DES MOINES - The host cities for the 2012 Des Moines Register's Annual Great Bicycle Ride Across Iowa (RAGBRAI XL) were announced to a crowd of more than 1,000 people at Veteran's Memorial Auditorium in Des Moines Saturday by T.J. Juskiewicz, director of RAGBRAI.
The 40th annual ride will start July 22 in Sioux Center and travel 471.1 miles across the state, ending in Clinton.
The first night's stop will be right here in Cherokee, which has previously served as a host city in 1982, 1998 and 2002.
This summer, as many as 15,000 bicycle enthusiasts from around the world are expected to be rolling into town on Sunday July 22, before heading to their next stop, Lake View, on Monday morning.
"We're just excited to be able to welcome so many people to our city," said Hering-Kent. "We especially want to be sure we spotlight our historic Main Street and our downtown area."
Hering-Kent said that officials in Cherokee County will be organizing volunteers to prepare for the massive influx of people, and if the past is any indication, there should be plenty of people who will be willing to help welcome the RAGBRAI riders to town and make them feel welcome.
Tom Letsche, owner of Letsche's Bike Shop, is a regular RAGBRAI participant as his shop is one of 10 authorized RAGBRAI bike repair shops, all of which travel with the cyclists on the border-to-border ride, taking care of bike repairs and maintenance as required. Letsche has worked on RAGBRAI for 12 years, but also rode it as a cyclist prior to his current involvement.
He said he thinks RAGBRAI is a "fabulous event" and felt great about the community of Cherokee being chosen as a host city this year, saying that is great for the community at large and the business community in particular.
He said local motels have already been booked solid, as many riders anticipated possible routes before the route announcement was made and booked their rooms at several possible locations. Hopefully, said Letsche, those people remember to cancel their reservations in the towns which were not selected to be on the route.
Another Cherokean with a long association with RAGBRAI is Ron Oman, who first became involved riding in RAGBRAI 31 years ago, and for the past 27 years has operated a charter service to transport RAGBRAI riders and equipment around the state. Many of those years he operated the charter and also rode the route as a cyclist. Oman was present in Des Moines last week when the route announcement was made, and was excited when Cherokee was chosen as a host city. Oman will pick up several riders at the Omaha airport this year and transport them to Sioux Center for the start of the ride. He has two 24 foot-long trucks which can hold 250-300 people, and the trucks also have canopies that riders may sit under at campsites, as well as beverages and a place for riders to charge their cell phones.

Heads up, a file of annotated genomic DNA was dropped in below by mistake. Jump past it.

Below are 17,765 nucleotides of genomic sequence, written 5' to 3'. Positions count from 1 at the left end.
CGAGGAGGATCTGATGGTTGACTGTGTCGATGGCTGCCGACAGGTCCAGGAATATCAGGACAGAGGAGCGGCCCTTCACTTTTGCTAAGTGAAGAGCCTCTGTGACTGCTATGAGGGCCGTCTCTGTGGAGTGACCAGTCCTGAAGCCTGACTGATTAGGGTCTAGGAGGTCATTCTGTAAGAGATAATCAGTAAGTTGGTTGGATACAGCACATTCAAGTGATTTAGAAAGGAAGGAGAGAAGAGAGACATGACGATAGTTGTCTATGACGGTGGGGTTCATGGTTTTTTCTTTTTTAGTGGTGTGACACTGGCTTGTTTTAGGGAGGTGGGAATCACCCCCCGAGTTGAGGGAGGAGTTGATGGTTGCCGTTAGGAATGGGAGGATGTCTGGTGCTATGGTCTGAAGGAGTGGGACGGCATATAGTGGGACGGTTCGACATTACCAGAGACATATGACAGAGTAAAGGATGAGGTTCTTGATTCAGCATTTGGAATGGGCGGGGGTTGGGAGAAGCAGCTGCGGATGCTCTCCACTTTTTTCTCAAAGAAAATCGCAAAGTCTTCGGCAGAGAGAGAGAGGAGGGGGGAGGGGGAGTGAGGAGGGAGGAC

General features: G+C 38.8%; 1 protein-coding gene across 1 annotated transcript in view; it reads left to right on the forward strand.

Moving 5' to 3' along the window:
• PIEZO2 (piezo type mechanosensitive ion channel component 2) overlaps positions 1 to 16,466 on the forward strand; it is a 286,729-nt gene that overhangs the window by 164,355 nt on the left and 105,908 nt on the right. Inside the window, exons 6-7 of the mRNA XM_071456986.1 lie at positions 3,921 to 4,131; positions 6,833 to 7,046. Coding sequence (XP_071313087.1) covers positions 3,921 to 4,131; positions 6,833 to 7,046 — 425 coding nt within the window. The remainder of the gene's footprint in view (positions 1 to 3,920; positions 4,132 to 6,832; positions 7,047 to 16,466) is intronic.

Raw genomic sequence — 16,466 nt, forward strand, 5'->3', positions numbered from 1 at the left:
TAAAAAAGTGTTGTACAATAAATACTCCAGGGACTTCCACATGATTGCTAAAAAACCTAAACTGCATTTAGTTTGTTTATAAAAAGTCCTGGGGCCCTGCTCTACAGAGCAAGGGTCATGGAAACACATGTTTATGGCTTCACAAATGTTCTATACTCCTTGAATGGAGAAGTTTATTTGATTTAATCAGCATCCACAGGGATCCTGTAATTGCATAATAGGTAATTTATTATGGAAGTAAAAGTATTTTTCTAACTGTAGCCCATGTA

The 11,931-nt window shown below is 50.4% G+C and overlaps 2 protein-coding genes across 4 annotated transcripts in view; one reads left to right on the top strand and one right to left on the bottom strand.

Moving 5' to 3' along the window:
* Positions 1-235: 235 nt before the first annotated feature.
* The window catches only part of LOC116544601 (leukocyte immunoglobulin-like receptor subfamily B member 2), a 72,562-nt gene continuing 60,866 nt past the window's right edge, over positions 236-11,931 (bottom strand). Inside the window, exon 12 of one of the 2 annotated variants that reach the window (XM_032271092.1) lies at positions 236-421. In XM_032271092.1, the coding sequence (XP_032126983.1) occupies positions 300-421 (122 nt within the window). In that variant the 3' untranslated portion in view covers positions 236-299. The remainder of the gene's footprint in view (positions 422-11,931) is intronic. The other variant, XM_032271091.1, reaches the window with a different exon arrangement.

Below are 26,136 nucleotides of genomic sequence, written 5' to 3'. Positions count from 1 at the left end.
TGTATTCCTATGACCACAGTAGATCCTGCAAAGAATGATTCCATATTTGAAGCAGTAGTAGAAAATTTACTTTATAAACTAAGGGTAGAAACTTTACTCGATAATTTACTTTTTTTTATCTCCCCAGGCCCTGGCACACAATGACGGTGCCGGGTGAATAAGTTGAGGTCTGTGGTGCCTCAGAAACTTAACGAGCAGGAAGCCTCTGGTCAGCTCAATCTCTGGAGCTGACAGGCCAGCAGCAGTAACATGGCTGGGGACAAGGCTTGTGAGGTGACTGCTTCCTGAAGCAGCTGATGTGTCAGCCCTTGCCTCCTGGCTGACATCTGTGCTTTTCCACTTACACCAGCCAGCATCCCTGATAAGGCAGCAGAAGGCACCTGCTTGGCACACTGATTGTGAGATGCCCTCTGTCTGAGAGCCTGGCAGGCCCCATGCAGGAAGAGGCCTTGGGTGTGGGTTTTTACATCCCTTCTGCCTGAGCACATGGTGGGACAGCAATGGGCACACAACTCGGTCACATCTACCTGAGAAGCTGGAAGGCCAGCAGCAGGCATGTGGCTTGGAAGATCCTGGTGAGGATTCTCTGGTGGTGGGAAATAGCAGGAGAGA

Oman has been assisted by fellow Cherokean Dave Ladwig for several years, and many of the members of Cherokee's Little Sioux Spokes Folks bike club, of which Oman is a member, often go on RAGBRAI also.
One member of the club, who will be riding on his 11th RAGBRAI this summer, said he is excited about Cherokee being one of the stops this year, saying that he had kind of anticipated that the city would be chosen this year, as it had been 10 years since the last Cherokee stop, and he figured "it was about time again."
The official route for RAGBRAI riders will be chosen by the Des Moines Register, and will not be announced until late March or early April. Ten years ago, when Sioux Center was the beginning point and Cherokee was the first night host, the route went through Marcus and entered Cherokee on C-38, but Letsche said "who knows?" what route the people at the Register will map out this year. Letsche said the RAGBRAI route usually tries to stay off of the main highways.
Cherokee City Administrator Don Eikmier admitted he's new to RAGBRAI and all that it entails, but this week was already being pro-active and reaching out to Hering-Kent and others to show the City's full support for the one-of-a-kind global event.
"The City will embrace RAGBRAI and do all we can that it is organized and representative of all Cherokee has to offer its visitors," said Eikmeier. "We'll need dedicated volunteers to step up and help us put Cherokee on the map once again."
Eikmeier said he and Hering-Kent will be meeting with the RAGBRAI director next week to start formulating plans.
Several local committees must be formed to cover the many tasks ahead, and Eikmeier said he is compiling a lits of volunteers and urges any and all to step forward and volunteer to help this community host the fun-filled, festive affair.